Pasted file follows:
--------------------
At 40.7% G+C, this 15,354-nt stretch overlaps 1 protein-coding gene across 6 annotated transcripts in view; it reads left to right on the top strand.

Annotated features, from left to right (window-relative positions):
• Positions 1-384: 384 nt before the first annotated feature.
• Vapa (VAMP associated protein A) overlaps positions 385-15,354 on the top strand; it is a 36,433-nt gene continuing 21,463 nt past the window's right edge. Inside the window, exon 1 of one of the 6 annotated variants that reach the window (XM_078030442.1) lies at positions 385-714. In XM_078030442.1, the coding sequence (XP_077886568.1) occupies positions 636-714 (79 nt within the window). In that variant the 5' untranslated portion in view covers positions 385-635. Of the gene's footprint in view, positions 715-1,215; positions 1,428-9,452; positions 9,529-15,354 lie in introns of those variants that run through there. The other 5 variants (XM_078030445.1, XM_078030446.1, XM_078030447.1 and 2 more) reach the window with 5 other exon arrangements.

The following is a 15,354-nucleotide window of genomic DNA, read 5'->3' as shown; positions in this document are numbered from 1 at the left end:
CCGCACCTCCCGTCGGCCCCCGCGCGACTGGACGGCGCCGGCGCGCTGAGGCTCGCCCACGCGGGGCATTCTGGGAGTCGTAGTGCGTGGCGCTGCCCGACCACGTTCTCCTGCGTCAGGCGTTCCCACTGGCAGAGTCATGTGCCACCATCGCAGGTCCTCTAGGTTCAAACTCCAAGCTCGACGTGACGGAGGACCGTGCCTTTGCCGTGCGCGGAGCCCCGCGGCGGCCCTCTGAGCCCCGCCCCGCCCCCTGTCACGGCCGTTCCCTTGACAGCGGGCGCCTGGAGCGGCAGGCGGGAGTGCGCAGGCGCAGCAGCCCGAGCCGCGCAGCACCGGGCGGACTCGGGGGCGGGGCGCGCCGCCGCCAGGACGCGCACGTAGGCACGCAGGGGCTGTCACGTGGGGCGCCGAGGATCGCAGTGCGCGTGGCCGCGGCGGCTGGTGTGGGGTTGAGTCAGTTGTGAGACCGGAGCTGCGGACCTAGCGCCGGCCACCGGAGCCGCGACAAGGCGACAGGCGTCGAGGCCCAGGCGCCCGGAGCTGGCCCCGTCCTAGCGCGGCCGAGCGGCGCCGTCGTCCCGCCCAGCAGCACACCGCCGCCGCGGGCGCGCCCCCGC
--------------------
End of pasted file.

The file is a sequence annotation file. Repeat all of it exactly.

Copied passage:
At 40.7% G+C, this 15,354-nt stretch overlaps 1 protein-coding gene across 6 annotated transcripts in view; it reads left to right on the top strand.

Annotated features, from left to right (window-relative positions):
• Positions 1-384: 384 nt before the first annotated feature.
• Vapa (VAMP associated protein A) overlaps positions 385-15,354 on the top strand; it is a 36,433-nt gene continuing 21,463 nt past the window's right edge. Inside the window, exon 1 of one of the 6 annotated variants that reach the window (XM_078030442.1) lies at positions 385-714. In XM_078030442.1, the coding sequence (XP_077886568.1) occupies positions 636-714 (79 nt within the window). In that variant the 5' untranslated portion in view covers positions 385-635. Of the gene's footprint in view, positions 715-1,215; positions 1,428-9,452; positions 9,529-15,354 lie in introns of those variants that run through there. The other 5 variants (XM_078030445.1, XM_078030446.1, XM_078030447.1 and 2 more) reach the window with 5 other exon arrangements.

The following is a 15,354-nucleotide window of genomic DNA, read 5'->3' as shown; positions in this document are numbered from 1 at the left end:
CCGCACCTCCCGTCGGCCCCCGCGCGACTGGACGGCGCCGGCGCGCTGAGGCTCGCCCACGCGGGGCATTCTGGGAGTCGTAGTGCGTGGCGCTGCCCGACCACGTTCTCCTGCGTCAGGCGTTCCCACTGGCAGAGTCATGTGCCACCATCGCAGGTCCTCTAGGTTCAAACTCCAAGCTCGACGTGACGGAGGACCGTGCCTTTGCCGTGCGCGGAGCCCCGCGGCGGCCCTCTGAGCCCCGCCCCGCCCCCTGTCACGGCCGTTCCCTTGACAGCGGGCGCCTGGAGCGGCAGGCGGGAGTGCGCAGGCGCAGCAGCCCGAGCCGCGCAGCACCGGGCGGACTCGGGGGCGGGGCGCGCCGCCGCCAGGACGCGCACGTAGGCACGCAGGGGCTGTCACGTGGGGCGCCGAGGATCGCAGTGCGCGTGGCCGCGGCGGCTGGTGTGGGGTTGAGTCAGTTGTGAGACCGGAGCTGCGGACCTAGCGCCGGCCACCGGAGCCGCGACAAGGCGACAGGCGTCGAGGCCCAGGCGCCCGGAGCTGGCCCCGTCCTAGCGCGGCCGAGCGGCGCCGTCGTCCCGCCCAGCAGCACACCGCCGCCGCGGGCGCGCCCCCGC